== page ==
A basic principle of the tax collection system should be fairness. For the system to work, people of all income levels -rich, poor and middle class alike - should get equal treatment from the IRS.
And yet IRS audits are very much skewed toward higher income taxpayers.
That is what the evidence shows. Overall, 1.1 percent of taxpayers were audited in 2011. But the rate of audits varied widely by income level. To be more precise, the rate gets higher for each level of income over $100,000.
For taxpayers with adjusted gross income between $100,000 and $200,000, the IRS audited 1.0 percent of returns last year. The audit rate for incomes between $200,000 and $500,000 was 2.7 percent and between $500,000 and $1 million it was 5.3 percent.
For those with incomes over $1 million, it was even higher. For taxpayers with incomes from $1 million to $5 million, the audit rate was 11.8 percent. This was a very substantial increase from 2010, when the rate for taxpayers in that income category was approximately 7 percent.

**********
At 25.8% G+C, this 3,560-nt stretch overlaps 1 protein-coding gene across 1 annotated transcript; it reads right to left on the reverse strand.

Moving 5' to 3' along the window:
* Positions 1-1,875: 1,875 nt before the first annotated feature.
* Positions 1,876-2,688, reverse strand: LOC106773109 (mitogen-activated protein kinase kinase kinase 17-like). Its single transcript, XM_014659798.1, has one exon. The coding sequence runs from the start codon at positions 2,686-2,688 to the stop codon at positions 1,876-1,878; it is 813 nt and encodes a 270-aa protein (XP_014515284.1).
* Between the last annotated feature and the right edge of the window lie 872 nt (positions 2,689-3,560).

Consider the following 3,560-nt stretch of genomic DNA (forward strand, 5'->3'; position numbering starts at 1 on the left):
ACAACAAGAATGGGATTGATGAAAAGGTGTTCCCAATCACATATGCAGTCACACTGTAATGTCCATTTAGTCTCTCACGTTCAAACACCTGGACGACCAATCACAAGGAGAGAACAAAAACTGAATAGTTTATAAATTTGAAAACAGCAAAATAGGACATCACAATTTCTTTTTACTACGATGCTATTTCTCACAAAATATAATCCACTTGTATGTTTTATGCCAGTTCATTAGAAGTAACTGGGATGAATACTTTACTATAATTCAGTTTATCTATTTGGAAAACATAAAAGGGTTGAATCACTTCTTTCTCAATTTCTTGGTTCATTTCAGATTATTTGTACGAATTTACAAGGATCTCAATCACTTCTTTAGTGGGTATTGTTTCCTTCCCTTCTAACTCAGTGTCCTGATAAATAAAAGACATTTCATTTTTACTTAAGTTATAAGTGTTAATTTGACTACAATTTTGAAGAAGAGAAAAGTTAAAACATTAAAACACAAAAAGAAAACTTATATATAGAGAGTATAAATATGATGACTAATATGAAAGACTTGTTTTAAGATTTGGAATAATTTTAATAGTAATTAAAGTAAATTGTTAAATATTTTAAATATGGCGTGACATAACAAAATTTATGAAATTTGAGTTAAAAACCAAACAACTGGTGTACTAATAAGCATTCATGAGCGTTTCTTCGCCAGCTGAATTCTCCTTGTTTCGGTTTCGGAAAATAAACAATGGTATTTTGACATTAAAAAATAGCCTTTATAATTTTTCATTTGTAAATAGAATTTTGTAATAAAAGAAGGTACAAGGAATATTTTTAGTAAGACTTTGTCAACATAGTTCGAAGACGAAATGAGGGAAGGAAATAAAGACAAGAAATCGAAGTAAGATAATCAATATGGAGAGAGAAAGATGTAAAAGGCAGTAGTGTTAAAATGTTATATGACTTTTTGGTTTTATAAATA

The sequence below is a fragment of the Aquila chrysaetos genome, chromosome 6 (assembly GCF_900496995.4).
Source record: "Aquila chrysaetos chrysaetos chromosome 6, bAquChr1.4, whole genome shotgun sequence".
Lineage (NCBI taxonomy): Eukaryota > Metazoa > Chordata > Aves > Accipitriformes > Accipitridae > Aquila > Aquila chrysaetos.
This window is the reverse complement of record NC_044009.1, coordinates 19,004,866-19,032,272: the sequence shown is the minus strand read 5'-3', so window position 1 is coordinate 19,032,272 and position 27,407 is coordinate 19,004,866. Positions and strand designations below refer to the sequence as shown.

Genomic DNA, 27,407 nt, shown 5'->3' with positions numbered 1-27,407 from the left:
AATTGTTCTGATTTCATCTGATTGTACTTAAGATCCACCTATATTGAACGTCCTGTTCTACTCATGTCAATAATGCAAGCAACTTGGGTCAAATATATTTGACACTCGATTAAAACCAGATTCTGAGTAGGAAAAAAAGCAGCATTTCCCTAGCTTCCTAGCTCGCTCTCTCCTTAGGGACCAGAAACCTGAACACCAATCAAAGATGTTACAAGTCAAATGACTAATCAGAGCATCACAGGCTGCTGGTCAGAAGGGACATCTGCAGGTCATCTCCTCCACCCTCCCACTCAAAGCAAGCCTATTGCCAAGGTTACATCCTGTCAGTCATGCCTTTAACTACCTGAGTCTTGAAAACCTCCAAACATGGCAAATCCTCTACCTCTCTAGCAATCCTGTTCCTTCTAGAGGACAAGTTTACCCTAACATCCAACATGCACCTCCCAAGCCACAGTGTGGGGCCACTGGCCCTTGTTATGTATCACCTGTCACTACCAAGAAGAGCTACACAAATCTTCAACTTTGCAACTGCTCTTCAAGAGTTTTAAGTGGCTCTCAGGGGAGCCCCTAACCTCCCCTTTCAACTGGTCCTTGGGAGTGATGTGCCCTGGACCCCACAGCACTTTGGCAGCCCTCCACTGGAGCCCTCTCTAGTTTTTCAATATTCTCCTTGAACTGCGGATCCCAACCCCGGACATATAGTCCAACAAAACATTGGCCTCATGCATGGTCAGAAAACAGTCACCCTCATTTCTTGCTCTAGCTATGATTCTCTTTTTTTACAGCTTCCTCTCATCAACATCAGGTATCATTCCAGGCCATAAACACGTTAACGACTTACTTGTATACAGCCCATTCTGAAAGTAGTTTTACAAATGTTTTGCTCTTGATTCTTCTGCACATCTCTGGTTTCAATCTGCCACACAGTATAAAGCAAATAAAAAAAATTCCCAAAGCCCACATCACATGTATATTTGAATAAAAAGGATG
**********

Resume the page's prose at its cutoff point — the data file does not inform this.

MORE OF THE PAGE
For America's highest earners, with incomes of $10 million or more, the audit rate was higher still. The IRS audited nearly 30 percent of those taxpayers (29.9 percent) last year, up from 18 percent the year before.
The IRS says that the increase in audits of wealthy taxpayers isn't a matter of targeting them for closer scrutiny. The reason for more audits relates, rather, to the recent offshore account disclosure initiatives. Many people with offshore accounts are high earners.
Source: "Audit rates of millionaires nearly double," Blake Ellis, CNN Money, 3-23-12